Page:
Credit Suisse has bought up $1.6 billion worth of Ecuador’s bonds, freeing up cash for conservation of the country’s unique Galapagos Islands in what is set to be the biggest debt-for-nature swap ever struck.
The plans see three of Ecuador’s big government bonds, which have slumped in value this year due to a political crisis in the country, being bought at deep discount with the savings going into one of the world’s most precious ecosystems and the inspiration for Charles Darwin’s Theory of Evolution.
With Ecuador also expected to issue an eco-friendly ‘blue bond’ as part of the plan, it is poised to the biggest ‘debt-for-nature swap’, as these increasingly popular kinds of transactions are known, struck to date.
Thursday’s buyback saw just over $1 billion in face value of Ecuador’s 2035 bond repurchased at 38.5 cents on the dollar, $202 million of a 2030 note bought at 53.25 cents and $420 million of a 2040 bond bought at 35.5 cents, Credit Suisse said.
It comes against the backdrop of political crisis in Ecuador, as the National Assembly is in the middle of an impeachment process against President Guillermo Lasso for alleged embezzlement, an allegation Lasso denies.
Quito has so far provided no further details on the debt swap, but sources told Reuters last year when the plans were taking shape that the US-based Pew Charitable Trusts, a co-founder of the ocean conservation Blue Nature Alliance, had been lined up to provide money for the deal.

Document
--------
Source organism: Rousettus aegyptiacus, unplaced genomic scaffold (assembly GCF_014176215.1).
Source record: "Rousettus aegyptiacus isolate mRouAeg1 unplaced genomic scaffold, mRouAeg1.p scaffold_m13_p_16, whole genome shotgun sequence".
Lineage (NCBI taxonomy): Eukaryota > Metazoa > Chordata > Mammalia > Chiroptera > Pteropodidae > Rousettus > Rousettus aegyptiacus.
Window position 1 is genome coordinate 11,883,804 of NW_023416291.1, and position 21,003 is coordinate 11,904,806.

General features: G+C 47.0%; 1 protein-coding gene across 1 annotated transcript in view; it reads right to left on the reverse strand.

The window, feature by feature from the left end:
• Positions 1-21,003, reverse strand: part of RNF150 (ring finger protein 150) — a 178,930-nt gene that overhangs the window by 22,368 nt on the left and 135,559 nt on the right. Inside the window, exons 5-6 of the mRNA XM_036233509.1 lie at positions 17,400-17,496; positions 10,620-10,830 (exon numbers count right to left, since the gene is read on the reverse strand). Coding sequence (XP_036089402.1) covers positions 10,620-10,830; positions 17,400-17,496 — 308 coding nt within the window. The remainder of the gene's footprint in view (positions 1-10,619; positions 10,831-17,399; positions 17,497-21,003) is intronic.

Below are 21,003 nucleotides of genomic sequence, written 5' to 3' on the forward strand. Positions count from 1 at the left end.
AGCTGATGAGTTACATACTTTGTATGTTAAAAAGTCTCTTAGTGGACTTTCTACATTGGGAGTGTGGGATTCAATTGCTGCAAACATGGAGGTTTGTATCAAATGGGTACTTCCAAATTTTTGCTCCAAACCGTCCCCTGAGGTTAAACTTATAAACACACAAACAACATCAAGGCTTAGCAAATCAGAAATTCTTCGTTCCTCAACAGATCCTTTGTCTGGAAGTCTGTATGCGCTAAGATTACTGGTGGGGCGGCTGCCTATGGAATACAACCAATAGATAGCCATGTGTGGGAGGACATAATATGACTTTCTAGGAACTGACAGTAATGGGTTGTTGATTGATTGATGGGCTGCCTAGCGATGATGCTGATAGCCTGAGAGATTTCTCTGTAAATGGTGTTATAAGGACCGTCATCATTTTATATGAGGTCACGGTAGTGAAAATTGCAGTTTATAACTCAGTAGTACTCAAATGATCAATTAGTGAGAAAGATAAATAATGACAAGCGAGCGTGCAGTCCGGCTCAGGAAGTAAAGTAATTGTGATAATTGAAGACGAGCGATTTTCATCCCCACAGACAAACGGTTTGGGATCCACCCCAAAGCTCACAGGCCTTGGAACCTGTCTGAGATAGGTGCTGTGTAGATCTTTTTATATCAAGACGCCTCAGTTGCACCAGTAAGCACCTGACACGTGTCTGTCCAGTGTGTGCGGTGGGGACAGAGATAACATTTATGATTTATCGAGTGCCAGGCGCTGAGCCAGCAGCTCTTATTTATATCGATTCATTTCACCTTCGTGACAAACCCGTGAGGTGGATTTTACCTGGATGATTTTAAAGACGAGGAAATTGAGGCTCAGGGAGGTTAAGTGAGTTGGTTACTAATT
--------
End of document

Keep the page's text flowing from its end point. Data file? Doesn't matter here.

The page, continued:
The Inter-American Development Bank and US International Development Finance Corporation were also said to be in talks to give “credit guarantees”, the crucial ingredient for bringing down Ecuador’s borrowing costs on the expected ‘blue’ bond.
Pew and the banks have not commented on the buyback although the IADB has published on its website an $85 million guarantee approved last year for a “Sustainable Development and Biodiversity Program in Ecuador.”
A number of bondholders have also given the deal the thumbs up, both for its conservation benefits and as a savvy way for the country, which has defaulted a number of times in recent decades, to do some repair work on its finances.
“Overall I think it is positive,” said Carl Ross, a veteran of emerging market debt restructurings, including past ones by Ecuador, at asset manager GMO.
“The bonds have been traded at very depressed prices so why not take advantage and do some liability management. It’s a good idea for a country that is trying to regain credibility with the market.”